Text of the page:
Monday, August 01, 2005

Faster DNA sequencing . . .

This article points out that with increasingly faster DNA sequencing, we might be about to see knowledge and applications in biology progress at the same kinds of speeds that we've seen in electronics in the recent past. (It really isn't all that long ago that we saw the first commercial application of a transister -- when a transister had solder leads.)

Shoot. Already I don't understand most of the technological stuff I routinely use. We might be soon be seeing the solution to the problem of the common cold. And next, after viruses, maybe they will work on moods and attitudes. Or did they already do that and didn't tell me?

And how soon before you run to Best Buy or Costco to buy a DNA sequencer?

2 comments:

pilot said...

E-bay or Amazon would probably be more responsive to immediate needs of population.

Perhaps, the question is not "how soon?" but "who would?" With a personal acid being determined, one will need a genes' map to figure out what means what; same as reading EKG.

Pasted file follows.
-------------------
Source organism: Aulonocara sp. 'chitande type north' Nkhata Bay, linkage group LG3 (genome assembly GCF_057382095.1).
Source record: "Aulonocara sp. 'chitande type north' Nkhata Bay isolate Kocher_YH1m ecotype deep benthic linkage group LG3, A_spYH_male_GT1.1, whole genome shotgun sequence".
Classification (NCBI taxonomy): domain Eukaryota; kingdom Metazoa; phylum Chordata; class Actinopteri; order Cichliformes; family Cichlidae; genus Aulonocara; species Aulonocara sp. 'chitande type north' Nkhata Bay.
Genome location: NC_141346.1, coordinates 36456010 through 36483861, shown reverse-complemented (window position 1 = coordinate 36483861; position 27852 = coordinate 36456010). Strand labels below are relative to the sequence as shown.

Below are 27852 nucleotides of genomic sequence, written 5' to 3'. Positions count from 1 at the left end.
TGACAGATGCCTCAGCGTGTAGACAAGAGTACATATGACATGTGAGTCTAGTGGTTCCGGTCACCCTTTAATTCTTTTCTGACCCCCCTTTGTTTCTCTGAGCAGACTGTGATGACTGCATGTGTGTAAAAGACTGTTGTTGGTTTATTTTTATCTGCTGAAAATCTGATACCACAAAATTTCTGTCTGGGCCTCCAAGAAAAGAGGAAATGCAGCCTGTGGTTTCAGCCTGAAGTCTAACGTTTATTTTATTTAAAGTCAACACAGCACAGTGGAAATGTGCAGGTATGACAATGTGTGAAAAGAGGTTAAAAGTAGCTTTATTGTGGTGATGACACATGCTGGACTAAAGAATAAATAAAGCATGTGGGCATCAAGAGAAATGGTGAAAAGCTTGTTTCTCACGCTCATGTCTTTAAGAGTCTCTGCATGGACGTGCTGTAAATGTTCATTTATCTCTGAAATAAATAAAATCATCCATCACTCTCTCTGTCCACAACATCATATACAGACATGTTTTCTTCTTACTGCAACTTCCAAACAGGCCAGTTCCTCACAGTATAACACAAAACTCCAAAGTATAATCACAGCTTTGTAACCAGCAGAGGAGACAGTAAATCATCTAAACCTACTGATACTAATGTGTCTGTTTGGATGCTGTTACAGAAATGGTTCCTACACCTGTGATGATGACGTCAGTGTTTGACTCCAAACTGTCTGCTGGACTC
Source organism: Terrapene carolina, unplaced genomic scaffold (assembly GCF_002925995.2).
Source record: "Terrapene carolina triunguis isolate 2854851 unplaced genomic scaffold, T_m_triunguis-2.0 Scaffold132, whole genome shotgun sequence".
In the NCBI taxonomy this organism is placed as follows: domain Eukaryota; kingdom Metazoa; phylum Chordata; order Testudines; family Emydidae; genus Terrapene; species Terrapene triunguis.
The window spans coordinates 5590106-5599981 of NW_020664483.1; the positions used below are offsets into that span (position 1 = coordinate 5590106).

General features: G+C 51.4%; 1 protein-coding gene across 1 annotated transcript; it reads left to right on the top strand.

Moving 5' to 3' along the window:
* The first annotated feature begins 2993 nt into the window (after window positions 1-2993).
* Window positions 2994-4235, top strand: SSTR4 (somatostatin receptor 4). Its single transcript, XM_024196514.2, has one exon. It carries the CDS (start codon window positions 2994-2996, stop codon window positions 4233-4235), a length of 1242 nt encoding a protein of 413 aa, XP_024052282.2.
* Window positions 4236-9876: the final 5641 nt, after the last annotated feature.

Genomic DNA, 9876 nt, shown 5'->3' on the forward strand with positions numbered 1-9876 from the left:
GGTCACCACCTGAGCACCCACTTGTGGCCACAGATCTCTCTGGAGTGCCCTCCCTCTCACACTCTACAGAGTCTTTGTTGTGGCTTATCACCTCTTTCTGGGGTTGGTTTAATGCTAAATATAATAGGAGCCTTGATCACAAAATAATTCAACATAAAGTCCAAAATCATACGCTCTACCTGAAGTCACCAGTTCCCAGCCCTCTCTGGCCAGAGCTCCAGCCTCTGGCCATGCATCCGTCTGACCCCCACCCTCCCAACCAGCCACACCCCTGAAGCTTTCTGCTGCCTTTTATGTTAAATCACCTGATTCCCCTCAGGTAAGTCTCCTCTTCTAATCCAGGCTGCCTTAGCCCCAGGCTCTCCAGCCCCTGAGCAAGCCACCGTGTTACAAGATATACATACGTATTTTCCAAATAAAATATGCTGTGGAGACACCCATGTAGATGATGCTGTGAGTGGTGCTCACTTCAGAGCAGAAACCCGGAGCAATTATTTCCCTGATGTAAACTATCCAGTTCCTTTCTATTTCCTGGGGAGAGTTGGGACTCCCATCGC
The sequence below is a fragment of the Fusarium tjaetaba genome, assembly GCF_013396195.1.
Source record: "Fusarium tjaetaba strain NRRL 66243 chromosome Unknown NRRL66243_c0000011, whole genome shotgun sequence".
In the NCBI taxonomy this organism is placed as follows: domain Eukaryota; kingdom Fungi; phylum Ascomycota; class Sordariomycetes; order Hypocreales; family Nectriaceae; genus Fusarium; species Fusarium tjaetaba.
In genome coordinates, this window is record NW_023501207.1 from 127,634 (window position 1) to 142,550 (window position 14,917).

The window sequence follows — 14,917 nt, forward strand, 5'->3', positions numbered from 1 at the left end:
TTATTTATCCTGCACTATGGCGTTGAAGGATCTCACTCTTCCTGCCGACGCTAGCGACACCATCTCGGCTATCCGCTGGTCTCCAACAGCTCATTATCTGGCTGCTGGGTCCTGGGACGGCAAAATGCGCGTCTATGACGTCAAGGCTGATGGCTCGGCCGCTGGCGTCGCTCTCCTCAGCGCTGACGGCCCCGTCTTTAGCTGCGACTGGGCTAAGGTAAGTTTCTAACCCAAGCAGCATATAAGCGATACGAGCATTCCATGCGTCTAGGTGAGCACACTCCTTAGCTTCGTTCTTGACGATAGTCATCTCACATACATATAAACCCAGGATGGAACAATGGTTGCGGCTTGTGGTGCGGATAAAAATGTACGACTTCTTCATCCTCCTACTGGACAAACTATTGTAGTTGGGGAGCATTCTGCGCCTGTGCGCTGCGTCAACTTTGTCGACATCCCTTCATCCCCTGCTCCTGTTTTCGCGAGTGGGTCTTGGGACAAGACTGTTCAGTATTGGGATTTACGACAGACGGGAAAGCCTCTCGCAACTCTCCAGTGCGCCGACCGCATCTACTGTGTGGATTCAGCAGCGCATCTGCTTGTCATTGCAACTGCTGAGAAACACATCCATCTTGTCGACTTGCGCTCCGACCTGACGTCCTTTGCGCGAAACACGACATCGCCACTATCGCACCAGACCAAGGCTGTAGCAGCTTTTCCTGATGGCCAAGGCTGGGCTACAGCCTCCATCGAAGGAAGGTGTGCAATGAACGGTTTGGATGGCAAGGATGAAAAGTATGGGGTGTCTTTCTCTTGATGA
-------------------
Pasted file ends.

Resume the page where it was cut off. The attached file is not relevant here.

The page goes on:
On one hand, some folks with parents suffering from inheritable illnesses, or occured, within a range, mutations [who doesn’t have these ones?] may not be interested in determining their sequences at all; the benefits [knowledge] may be outweighed by consequences [societal response, etc].

On the other hand, knowing that planned generation is likely to inherit undesirable combination (cystic fibrosis) would be invaluable. Both parents required.The new era of perfect(ed) quality humans may come... Is coming. Are we ready?

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